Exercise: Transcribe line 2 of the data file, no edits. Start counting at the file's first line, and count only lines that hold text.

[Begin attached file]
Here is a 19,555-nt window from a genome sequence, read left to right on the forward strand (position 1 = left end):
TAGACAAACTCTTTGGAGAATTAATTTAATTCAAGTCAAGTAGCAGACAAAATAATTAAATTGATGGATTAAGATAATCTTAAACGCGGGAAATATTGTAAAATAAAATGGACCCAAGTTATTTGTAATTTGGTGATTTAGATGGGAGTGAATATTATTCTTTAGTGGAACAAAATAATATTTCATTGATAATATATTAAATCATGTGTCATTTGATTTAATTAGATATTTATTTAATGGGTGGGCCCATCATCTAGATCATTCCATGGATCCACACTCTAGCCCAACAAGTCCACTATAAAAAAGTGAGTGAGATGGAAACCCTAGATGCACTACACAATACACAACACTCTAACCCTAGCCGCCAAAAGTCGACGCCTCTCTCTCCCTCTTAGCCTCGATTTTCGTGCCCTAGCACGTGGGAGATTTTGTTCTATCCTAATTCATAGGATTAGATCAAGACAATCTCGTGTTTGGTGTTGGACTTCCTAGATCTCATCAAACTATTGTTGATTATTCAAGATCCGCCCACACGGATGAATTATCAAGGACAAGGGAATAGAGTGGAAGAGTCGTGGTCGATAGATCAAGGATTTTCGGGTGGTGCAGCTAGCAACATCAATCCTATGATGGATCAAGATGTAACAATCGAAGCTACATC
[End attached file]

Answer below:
TAGACAAACTCTTTGGAGAATTAATTTAATTCAAGTCAAGTAGCAGACAAAATAATTAAATTGATGGATTAAGATAATCTTAAACGCGGGAAATATTGTAAAATAAAATGGACCCAAGTTATTTGTAATTTGGTGATTTAGATGGGAGTGAATATTATTCTTTAGTGGAACAAAATAATATTTCATTGATAATATATTAAATCATGTGTCATTTGATTTAATTAGATATTTATTTAATGGGTGGGCCCATCATCTAGATCATTCCATGGATCCACACTCTAGCCCAACAAGTCCACTATAAAAAAGTGAGTGAGATGGAAACCCTAGATGCACTACACAATACACAACACTCTAACCCTAGCCGCCAAAAGTCGACGCCTCTCTCTCCCTCTTAGCCTCGATTTTCGTGCCCTAGCACGTGGGAGATTTTGTTCTATCCTAATTCATAGGATTAGATCAAGACAATCTCGTGTTTGGTGTTGGACTTCCTAGATCTCATCAAACTATTGTTGATTATTCAAGATCCGCCCACACGGATGAATTATCAAGGACAAGGGAATAGAGTGGAAGAGTCGTGGTCGATAGATCAAGGATTTTCGGGTGGTGCAGCTAGCAACATCAATCCTATGATGGATCAAGATGTAACAATCGAAGCTACATC